Why a non-compete clause is key to keeping a company’s IP safe

Non-compete clauses are essential to protect a franchisor from franchisees using its secret sauce to set up in opposition. But how can franchises ensure their terms are valid?

Why a non-compete clause is key to keeping a company’s IP safe

In the economy, as in sport, competition is generally considered to be a good thing. As a result, we have a variety of laws that prohibit commercial agreements that restrict competition. Despite this, all franchise agreements contain terms that prevent franchisees from setting up in competition.”

These provisions go by many different names: ‘non-compete clauses’, ‘restrictive covenants’, ‘restraint of trade’. Call them what you will, the effect is the same. They are provisions that seek to prevent the franchisee operating a business that competes with the franchisor or the wider franchise network. But what kinds of restriction are typically found in franchise agreements? And in what circumstances will they be valid?

Types of restriction

Franchisees gain a lot of confidential information during their time with a network and most people would agree that it would be unfair for the franchisee to be able to use that information to compete with the franchisor. In light of this, all franchise agreements contain restrictions that seek to prevent the franchisee from engaging in a competing business. Typically, these restrictions will include not being involved, in any capacity, in a competing business and not soliciting employees or customers of the franchise. And they usually apply both whilst the franchisee is operating the franchise business and for a period of time after the franchise agreement ends.

General rule

The general rule is that any restriction that prevents competition is unenforceable. But before you get excited and rip up your franchise agreement, there are certain circumstances where the clauses will be valid. Specifically these are when there is a legitimate business interest that needs to be protected; the restrictions don’t go any further than is reasonably required to protect that interest; and the restrictions are not against the public interest.

The franchisor’s know-how, business contacts and the difficulty of recruiting a replacement franchisee if the old franchisee is allowed to compete freely are all legitimate interests that the franchisor is entitled to protect.

What’s the wiggle room?

The wider the scope of the restriction – considering the time period, geographical areas in which the restrictions apply and the nature of the restricted acts – the more unreasonable it becomes. A restriction that is too wide will be entirely unenforceable. The big difficulty with this is that what the franchisor thinks is reasonable will probably be considered unreasonable by the franchisee.

The courts’ general view is that the people who are best placed to decide whether something is reasonable are the parties themselves, so if the parties have agreed that the provision is reasonable, the courts will be reluctant to interfere. As a result, franchise agreements will often contain a clause where both sides agree that the provisions are considered reasonable.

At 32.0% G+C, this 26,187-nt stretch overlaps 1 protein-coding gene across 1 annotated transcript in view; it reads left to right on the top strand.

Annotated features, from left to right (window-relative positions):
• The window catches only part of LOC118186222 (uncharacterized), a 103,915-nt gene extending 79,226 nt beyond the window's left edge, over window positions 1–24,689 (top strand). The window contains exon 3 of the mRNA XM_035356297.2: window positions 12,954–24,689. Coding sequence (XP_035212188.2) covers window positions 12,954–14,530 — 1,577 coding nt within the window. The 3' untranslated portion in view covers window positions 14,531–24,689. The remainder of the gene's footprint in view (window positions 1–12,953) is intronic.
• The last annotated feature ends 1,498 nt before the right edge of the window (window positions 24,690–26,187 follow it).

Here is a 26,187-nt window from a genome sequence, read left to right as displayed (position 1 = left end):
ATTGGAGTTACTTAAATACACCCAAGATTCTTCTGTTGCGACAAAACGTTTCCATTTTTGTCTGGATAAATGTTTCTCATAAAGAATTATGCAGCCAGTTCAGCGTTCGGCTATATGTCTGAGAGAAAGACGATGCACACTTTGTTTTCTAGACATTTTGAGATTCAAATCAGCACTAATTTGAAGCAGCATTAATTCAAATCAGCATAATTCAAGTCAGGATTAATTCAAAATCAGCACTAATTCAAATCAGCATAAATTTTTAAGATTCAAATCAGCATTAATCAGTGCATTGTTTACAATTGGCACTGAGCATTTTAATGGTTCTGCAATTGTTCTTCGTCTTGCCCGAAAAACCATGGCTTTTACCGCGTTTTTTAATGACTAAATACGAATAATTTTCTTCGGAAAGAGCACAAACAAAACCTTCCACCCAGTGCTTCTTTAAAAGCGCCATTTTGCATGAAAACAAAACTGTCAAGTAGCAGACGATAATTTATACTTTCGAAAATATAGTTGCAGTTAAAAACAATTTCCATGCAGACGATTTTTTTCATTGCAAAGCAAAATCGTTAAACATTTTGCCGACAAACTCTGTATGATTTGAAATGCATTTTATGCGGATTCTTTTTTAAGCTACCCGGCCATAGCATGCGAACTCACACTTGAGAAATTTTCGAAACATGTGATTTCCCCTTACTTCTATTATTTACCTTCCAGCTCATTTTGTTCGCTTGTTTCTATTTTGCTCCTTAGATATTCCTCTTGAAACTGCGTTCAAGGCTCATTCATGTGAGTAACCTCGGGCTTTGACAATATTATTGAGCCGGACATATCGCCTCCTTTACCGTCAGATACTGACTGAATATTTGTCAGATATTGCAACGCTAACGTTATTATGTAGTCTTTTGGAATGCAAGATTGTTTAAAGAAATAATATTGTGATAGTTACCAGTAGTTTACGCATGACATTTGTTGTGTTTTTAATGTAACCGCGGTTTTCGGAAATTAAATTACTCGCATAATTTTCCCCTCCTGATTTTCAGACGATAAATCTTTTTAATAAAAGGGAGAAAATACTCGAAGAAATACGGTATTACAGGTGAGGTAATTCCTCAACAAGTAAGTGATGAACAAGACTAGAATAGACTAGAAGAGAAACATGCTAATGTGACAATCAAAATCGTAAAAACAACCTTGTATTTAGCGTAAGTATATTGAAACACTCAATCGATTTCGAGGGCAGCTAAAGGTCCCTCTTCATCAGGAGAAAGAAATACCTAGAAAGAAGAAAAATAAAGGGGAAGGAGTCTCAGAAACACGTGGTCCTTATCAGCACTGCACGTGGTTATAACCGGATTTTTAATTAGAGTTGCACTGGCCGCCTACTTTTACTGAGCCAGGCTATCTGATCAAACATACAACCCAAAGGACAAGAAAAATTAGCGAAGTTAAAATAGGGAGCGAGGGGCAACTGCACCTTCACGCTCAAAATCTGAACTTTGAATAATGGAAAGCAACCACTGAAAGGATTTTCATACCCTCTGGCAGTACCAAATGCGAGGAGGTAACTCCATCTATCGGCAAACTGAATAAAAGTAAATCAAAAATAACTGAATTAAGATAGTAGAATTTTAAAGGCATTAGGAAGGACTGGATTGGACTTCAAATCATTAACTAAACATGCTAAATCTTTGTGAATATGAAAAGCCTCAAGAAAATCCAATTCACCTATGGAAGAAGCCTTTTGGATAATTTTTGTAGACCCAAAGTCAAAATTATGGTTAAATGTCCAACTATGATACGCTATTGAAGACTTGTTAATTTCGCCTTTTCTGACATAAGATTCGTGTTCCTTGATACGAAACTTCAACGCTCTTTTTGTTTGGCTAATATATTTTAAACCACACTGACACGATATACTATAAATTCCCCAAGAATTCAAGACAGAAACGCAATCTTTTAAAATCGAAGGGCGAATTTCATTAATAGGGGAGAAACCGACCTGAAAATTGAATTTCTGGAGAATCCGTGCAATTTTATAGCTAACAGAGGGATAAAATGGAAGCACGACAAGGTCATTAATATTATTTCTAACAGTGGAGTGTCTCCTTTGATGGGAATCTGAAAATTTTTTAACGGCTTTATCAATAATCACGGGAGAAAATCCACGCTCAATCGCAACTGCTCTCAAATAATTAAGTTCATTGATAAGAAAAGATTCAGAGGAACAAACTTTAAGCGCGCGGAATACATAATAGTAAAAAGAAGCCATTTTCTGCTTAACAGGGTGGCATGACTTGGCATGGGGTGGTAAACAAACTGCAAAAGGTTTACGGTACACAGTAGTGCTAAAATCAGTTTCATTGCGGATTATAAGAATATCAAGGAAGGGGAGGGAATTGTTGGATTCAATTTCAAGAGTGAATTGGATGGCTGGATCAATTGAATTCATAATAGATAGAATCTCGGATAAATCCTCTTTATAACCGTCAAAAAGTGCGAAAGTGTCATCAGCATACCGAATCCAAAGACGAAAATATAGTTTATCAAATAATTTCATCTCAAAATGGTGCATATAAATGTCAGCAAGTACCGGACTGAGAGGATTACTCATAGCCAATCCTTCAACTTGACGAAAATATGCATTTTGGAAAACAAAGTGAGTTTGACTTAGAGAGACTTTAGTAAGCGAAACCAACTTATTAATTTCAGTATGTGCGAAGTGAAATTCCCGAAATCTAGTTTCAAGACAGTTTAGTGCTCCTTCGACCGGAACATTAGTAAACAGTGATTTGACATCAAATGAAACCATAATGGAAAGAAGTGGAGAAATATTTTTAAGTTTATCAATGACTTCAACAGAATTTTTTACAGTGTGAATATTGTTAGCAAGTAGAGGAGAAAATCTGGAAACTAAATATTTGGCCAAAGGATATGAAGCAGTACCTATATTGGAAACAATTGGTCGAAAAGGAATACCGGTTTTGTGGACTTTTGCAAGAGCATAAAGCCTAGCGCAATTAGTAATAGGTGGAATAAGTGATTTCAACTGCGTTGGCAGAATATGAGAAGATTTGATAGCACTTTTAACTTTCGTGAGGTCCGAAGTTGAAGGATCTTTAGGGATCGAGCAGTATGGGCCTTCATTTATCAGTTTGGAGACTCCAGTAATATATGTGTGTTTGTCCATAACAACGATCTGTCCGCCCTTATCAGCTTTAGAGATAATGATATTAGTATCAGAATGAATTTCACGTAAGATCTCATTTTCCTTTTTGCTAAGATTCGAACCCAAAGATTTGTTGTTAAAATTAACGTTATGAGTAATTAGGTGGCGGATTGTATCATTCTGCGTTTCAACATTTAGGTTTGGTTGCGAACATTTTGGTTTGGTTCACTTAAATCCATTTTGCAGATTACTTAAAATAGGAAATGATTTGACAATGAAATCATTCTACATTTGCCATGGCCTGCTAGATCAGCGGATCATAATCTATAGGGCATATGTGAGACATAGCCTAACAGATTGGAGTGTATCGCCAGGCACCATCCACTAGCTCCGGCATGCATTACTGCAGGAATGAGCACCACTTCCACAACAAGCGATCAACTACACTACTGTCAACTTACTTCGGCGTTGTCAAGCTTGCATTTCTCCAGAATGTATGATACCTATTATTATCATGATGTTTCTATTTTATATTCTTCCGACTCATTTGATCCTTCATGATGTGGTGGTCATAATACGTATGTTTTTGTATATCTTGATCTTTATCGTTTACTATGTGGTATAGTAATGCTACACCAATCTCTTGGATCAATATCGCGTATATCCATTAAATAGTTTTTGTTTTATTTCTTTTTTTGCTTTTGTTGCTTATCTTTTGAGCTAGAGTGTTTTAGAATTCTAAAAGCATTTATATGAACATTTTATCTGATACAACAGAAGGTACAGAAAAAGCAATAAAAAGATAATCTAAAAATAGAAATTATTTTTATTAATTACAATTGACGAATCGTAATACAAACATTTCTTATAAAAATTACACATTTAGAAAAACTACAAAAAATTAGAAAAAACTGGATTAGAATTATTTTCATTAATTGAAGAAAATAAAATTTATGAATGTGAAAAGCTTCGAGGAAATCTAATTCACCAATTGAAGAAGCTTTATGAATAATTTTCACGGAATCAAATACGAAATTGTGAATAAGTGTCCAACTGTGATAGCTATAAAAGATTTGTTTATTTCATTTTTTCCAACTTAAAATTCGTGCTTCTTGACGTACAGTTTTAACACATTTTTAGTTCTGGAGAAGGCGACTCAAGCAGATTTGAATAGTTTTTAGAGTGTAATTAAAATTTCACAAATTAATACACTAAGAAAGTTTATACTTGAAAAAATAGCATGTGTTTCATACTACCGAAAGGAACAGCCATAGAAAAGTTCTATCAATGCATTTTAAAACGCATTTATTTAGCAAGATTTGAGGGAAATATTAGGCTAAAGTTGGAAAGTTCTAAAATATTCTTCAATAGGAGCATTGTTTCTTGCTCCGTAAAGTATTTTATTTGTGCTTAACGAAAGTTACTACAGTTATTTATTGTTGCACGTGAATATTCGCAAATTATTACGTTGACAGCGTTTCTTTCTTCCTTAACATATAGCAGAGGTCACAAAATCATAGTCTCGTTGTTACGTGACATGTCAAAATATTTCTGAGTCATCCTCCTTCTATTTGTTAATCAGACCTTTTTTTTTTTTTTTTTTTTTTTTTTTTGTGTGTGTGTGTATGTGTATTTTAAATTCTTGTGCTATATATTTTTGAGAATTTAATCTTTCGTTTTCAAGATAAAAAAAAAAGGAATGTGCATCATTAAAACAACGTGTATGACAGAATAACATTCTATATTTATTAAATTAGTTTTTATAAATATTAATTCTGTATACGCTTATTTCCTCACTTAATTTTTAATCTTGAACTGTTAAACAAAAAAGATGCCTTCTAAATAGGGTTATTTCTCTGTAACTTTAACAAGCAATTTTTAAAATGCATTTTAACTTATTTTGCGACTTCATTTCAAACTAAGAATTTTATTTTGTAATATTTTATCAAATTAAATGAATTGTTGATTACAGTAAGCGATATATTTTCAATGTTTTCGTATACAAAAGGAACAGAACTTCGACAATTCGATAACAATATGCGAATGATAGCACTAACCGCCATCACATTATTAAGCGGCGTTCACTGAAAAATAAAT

What if a clause is too wide?

Typically, franchisors will want to include restrictions that are as wide as possible for maximum protection but if a clause is too wide then it will be invalid and unenforceable. The franchisor will often hedge their bets by including a series of very similar clauses but with a slightly different time period or geographical area in each one. The advantage of this is that if one of the clauses is too wide to be enforceable, then the franchisor can fall back on the next one with a slightly smaller scope.

The stakes are high

When it comes to enforcement of restrictive covenants, both sides have much at stake. If the franchisor doesn’t enforce the clause, they risk other franchisees in their network thinking it’s okay to set up an independent business using the knowledge gained from the franchisor. Equally, a franchisee who has worked in a particular industry for many years may be at a loss as to how to earn a living if they can’t continue to be involved in that industry after the franchise agreement ends. The high stakes mean that this is fruitful ground for litigation and several franchise cases have been taken to court over recent years.

Overall, the courts have shown that they are generally willing to enforce non-compete restrictions in franchise agreements, recognising that the franchisor does have a legitimate interest that needs to be protected – as long as the clause is not too wide.

The generally accepted view is that restrictions lasting up to a year are almost certainly valid. Equally, a restriction that applies in the franchisee’s territory is almost certainly valid. The position is less clear cut when it comes to restrictions that apply in wider areas or for longer time periods. In that situation, the courts will look at all of the relevant facts and circumstances, including what knowledge the franchisee has learnt during their time with the network and how widely the network operates.

Ultimately, the best advice for franchisors is to clearly identify the interests that you want to protect and choose restrictions that protect them – but no more. Meanwhile, a good rule of thumb for franchisees is to assume when you sign your franchise agreement that the non-compete clauses will be valid. If you’re not prepared to accept the restrictions, don’t sign up.”

Kate Legg
Kate Legg